Throwing out old files from my office recently, I came across this blast from the past. In effect: “we should include an e-mail or electronic message function in the Electronic Health Record” or at least, “could you allow us to use our email program on the same computer as our electronic medical record? Then we could possibly cut and paste important questions and conversations between providers and cut down on full consults and referrals and improve coordination of care”
In 1997. At least 3 EHR implementations ago.
I hate to say “I told you so, but … I told you so.”
Here we are in 2020, and we have since studied patients having online portals and using online communication with providers and found these tools to be practical for providers and nurses and patients, and also shown to improve adherence to treatment and high satisfaction.
We have implemented Project CORE, a method for docs to request electronic consults from specialists on their patients; straightforward questions that come up regularly can be quickly and easily answered by colleagues WITHOUT having the patient physically go see the specialist. It is a win-win-win (speed of response for referring doc, no extra effort for patient, easy question/answer by specialist and decompressing packed schedules to make availability for more complex patients). Almost all our specialties now offer this to our primary care colleagues.
We have implemented Secure Chat within our EHR, an ability not only to send email-like messages (have had that since we implemented in 2011), but to send near-real-time text-like messages, securely within the mobile app (Haiku) associated with our EHR (Epic). Here’s an article from Providence Health System in Portland describing the features. Such interruptive alerting can be intrusive, but also when used well, can power highly-functioning teams.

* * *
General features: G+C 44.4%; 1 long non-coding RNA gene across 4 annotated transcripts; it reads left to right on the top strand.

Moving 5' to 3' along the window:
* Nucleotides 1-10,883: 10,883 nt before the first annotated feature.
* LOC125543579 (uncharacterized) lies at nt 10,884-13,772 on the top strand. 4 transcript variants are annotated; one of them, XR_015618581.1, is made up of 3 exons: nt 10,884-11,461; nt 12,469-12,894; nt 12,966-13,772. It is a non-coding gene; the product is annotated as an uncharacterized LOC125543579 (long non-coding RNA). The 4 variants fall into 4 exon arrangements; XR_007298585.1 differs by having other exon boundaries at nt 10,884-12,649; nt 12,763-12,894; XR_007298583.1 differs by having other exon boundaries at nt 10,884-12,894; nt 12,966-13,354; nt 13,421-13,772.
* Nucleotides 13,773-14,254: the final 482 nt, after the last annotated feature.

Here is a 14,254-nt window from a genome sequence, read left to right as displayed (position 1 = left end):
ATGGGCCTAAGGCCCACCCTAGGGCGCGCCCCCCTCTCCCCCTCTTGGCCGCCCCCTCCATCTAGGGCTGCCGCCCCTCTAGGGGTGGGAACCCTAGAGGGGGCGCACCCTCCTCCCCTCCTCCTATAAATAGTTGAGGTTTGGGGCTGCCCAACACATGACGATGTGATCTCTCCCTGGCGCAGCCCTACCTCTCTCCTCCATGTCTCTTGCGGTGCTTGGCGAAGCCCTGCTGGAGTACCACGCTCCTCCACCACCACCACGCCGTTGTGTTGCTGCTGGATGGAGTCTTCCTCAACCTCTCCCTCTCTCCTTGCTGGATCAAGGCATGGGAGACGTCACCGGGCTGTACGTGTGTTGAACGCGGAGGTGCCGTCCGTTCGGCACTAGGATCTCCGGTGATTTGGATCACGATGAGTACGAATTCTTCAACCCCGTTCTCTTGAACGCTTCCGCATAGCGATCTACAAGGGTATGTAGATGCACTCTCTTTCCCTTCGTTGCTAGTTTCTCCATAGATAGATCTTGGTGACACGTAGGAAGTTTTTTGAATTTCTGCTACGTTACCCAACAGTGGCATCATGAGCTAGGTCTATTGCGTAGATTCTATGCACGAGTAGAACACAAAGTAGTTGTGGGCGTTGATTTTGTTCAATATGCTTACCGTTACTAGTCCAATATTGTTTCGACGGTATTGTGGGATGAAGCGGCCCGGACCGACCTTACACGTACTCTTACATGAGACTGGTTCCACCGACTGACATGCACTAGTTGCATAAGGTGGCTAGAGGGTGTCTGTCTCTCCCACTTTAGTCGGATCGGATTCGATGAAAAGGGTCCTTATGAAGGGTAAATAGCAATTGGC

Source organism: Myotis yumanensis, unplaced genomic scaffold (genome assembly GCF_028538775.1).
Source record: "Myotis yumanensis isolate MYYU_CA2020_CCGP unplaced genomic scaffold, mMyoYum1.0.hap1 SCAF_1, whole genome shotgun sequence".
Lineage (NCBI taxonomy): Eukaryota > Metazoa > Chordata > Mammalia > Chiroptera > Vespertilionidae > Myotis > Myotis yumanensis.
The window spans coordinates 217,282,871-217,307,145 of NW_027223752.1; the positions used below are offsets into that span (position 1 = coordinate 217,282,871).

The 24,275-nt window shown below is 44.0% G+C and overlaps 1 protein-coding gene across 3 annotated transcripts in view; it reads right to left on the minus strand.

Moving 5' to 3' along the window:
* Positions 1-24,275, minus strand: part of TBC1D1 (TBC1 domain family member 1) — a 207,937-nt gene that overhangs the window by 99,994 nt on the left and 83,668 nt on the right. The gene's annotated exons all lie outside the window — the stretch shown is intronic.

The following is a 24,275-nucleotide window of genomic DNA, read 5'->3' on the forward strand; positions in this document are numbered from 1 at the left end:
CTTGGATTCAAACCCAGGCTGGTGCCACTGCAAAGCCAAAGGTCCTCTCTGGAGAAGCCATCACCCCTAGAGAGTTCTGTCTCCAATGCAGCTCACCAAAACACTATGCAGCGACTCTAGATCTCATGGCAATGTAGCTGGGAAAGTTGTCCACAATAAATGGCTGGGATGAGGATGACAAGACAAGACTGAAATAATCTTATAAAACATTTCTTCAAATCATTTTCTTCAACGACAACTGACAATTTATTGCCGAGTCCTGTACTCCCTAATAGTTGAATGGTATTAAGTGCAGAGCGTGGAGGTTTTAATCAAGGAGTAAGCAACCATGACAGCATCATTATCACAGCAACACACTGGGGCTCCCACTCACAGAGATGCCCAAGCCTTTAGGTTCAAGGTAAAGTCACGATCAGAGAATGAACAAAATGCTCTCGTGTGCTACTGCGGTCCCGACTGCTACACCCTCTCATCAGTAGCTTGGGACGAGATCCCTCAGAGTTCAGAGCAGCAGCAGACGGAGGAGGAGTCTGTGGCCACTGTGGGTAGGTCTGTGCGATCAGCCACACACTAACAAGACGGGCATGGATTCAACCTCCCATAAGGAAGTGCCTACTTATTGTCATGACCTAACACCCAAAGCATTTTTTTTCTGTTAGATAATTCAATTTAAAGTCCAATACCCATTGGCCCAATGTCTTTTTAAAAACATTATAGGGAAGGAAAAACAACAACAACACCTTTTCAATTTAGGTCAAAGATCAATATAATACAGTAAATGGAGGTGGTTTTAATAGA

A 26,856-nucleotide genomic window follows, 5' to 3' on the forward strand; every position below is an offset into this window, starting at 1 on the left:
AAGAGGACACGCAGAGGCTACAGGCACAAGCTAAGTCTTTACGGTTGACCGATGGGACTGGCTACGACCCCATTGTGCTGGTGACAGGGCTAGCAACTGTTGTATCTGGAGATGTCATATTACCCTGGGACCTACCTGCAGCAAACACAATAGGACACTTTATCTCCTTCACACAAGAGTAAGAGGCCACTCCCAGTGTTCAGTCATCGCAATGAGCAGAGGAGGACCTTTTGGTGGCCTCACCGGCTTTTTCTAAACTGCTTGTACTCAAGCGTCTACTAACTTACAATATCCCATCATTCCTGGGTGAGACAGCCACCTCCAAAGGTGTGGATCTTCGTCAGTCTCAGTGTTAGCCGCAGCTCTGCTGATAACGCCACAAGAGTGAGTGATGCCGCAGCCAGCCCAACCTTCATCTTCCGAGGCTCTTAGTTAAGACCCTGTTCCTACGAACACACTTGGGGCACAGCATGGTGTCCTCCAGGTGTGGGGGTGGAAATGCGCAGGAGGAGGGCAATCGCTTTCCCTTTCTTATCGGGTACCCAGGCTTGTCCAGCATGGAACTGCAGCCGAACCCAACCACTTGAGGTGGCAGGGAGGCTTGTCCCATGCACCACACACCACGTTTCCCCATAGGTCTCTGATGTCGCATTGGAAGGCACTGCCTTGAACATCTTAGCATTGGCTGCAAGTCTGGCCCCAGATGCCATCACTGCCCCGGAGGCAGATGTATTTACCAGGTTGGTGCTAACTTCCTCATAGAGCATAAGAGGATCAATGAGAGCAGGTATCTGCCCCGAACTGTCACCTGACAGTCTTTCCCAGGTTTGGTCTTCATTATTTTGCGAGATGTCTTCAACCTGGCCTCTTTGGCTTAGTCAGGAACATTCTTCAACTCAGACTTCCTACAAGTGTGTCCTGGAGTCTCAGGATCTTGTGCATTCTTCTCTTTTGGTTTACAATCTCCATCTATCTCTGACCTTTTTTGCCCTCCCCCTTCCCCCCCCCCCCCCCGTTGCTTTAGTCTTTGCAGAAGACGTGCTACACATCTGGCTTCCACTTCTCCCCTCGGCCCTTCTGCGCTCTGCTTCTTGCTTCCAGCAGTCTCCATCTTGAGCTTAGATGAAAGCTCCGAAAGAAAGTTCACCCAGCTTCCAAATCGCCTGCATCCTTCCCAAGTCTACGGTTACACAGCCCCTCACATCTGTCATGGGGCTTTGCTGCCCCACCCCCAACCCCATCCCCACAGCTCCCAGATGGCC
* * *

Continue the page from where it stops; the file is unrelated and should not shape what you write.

- Email in 1997, at the time of this document, was a “new thing”. In fact, connecting computers to a “network” directly into the wall-jack was a new thing. I had purchased several generations of modems for home, where I could connect by phone line to the “Internet”. Of course, we WOULD NOT put patient charts on the computer, right? That’s just a ridiculous idea.
- Mobile phones in 1997 were increasingly common, but the number pads were a TERRIBLE way to type an SMS message. It would not be until the Blackberry in 1999 showed us that a ‘chicklet keyboard’ was a faster way to type what later became instant messages.
- And now, both of these communications technologies are embedded in EHR’s.
This reminds me of something someone said to me when she was 5:
“That was back in the days of the dinosaurs, when you were alive, but I wasn’t.”
–baby daughter Lin, age 5
CMIO’s take? 1997 to 2023: electronic messaging in EHR’s? I told you so. I was just 25 years too early.